As the youngest child in a family of California dairy farmers, Frankie Fernandes was used to waking up early. But at five years old, he started waking up in the middle of the night crying of headaches and neck pains. The local ER dismissed his symptoms, but his parents, Frank Sr. and Diane, knew something was wrong.
Further testing at the University of California San Francisco (UCSF) revealed a sizable chordoma pushing on Frankie’s cranial nerves and brain stem. The situation proved urgent, and he was plunged into three harrowing surgeries, weeks of recovery in the ICU, and months of radiation.
Frankie and his A type of particle therapy that uses beams of protons to kill cancer cells. team at the Loma Linda University Cancer Center in 2011.
“Thankfully, we had a large network of friends and family who offered to help out at home – both on the farm and with Frankie’s sisters. Their selflessness gave us the flexibility we needed to focus on Frankie and his treatments.” – Diane Fernandes
After that, Frankie remained in good health until he was 10 years old. Then, suddenly, the tumor returned with a vengeance, metastasizing to his lungs and rib cage. Not all the new tumors were removable by surgery, so his parents searched for other treatment options.
As part of this process, they got Frankie’s tumor profiled, and discovered that it was missing a A segment of genetic material that has a particular function. Humans have approximately 25,000 different genes. Every cell in the body has the same set of genes, however, different genes are turned on in different tissues, and at different times. called A protein that regulates the growth of certain tumor cells. INI1 is lost in many poorly differentiated chordoma tumors, and, very rarely, in conventional and dedifferentiated chordomas., which protects cells from becoming cancerous. This revelation turned out to be critical as it opened the door to a Research studies involving human subjects that are done to test whether a treatment is safe, and how well it will work to treat a specific disease. testing a new experimental therapy called tazemetostat for patients with the same gene loss as Frankie.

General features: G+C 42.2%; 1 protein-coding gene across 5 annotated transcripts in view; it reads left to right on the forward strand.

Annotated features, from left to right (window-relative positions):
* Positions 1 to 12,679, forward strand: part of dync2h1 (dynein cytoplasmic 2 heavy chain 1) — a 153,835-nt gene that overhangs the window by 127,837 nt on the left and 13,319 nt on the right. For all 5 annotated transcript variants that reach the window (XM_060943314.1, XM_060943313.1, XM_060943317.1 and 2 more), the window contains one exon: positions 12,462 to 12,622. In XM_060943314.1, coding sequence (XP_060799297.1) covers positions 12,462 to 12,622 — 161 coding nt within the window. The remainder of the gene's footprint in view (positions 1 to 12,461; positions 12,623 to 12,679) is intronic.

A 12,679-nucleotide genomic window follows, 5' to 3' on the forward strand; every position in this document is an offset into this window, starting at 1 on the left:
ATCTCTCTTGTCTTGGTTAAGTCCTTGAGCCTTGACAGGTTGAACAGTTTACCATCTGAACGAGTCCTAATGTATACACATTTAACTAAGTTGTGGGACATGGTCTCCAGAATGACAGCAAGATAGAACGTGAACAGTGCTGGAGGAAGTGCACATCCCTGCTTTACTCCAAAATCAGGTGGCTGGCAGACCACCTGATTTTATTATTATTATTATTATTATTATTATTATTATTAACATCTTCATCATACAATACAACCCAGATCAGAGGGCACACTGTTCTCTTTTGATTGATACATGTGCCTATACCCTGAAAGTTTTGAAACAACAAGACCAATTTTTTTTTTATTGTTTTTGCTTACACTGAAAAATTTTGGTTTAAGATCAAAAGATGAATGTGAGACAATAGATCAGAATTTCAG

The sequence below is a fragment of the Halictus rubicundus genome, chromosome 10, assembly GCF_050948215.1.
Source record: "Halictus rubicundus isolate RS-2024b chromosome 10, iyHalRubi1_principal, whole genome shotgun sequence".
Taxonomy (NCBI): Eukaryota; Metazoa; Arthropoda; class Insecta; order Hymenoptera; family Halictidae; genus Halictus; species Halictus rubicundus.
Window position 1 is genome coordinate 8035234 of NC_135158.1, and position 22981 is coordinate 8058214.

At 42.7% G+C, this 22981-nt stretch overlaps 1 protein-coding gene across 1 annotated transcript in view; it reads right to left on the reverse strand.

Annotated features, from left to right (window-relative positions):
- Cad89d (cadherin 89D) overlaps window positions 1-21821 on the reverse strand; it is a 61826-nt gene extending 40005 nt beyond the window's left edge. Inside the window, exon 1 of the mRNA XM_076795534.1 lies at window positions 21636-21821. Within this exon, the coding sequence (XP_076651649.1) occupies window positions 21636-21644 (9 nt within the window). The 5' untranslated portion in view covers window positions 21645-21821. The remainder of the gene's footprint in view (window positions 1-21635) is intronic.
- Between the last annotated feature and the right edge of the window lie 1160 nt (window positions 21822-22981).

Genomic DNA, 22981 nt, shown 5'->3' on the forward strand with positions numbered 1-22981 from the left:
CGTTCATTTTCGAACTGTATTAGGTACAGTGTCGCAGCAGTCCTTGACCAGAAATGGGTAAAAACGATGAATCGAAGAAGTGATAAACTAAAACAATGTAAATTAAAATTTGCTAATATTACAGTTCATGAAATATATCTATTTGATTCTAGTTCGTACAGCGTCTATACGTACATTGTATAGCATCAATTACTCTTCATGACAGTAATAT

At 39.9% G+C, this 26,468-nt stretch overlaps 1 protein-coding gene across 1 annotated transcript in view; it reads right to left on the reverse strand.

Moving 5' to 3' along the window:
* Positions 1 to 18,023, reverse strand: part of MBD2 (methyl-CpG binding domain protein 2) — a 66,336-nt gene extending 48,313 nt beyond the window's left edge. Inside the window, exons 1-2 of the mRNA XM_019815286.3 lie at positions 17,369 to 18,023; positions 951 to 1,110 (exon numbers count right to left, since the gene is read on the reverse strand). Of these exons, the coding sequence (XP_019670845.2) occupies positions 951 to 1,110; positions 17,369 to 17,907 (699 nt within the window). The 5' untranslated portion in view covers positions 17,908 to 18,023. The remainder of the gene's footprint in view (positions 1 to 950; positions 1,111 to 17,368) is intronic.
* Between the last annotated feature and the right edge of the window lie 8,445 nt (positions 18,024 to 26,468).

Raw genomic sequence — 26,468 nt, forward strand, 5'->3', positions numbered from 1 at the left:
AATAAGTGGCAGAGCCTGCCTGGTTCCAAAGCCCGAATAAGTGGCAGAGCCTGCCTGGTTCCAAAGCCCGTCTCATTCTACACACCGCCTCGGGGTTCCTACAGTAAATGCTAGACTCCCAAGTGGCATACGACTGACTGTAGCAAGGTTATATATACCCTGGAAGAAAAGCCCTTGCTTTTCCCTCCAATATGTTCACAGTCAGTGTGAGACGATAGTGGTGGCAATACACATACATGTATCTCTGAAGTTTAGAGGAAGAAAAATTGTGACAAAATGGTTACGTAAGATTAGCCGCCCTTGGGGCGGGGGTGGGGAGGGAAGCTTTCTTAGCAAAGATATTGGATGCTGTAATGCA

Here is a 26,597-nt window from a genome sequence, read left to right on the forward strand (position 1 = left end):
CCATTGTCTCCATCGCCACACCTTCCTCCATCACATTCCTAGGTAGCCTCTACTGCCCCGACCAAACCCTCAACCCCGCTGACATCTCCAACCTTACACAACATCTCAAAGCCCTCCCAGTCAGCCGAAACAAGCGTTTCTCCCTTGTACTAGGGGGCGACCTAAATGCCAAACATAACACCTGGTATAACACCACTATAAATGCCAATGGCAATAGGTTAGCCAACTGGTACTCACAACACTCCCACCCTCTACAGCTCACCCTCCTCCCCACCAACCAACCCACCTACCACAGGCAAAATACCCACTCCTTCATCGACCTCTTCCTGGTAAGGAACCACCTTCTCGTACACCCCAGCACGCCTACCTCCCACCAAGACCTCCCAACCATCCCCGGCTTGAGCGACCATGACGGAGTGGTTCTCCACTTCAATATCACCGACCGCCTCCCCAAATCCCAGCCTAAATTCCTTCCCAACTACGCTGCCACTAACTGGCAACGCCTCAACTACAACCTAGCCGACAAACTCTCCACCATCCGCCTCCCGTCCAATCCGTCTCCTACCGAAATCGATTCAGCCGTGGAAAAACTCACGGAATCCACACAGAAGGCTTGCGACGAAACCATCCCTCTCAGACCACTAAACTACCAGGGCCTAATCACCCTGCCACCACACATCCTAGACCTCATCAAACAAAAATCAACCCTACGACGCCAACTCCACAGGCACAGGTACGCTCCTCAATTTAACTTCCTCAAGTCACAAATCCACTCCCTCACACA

The family also sought support from our Patient Navigators, who helped them understand the current state of research, and parse through the practical, emotional, and logistical issues they were facing.
With the support of his parents and the Foundation, Frankie joined the tazemetostat trial. Remarkably, his tumors began to shrink almost immediately, and today they are barely visible on scans. Aside from his regular trial treatments, Frankie has returned to life as a typical middle-schooler, playing soccer with his friends and saving for a new Xbox.
“That’s the unique thing about the Foundation. It empowers families like ours with the knowledge and tools to become our own best advocates. Having a tight-knit community to turn to for information and support is invaluable when you’re facing a disease this rare.” – Frank Fernandes Sr.
Frank Sr. and Diane Fernandes with their children Maddie, Frankie, and Hayley in 2015.
Frankie’s story is proof positive that investments in chordoma research and patient care are paying off. They’ve opened the door to new treatment options, shrunk his tumors, and extended his life.
We are hopeful that Frankie’s tumors stay in remission, but meanwhile, continue to push forward a pipeline of promising new therapies that could provide additional options should he ever need them.
To find out more about our Drug Screening Pipeline and Clinical Trials Program, as well as opportunities to support these important programs and keep the momentum going to help push better treatments across the finish line, please contact Executive Director, Josh Sommer at firstname.lastname@example.org.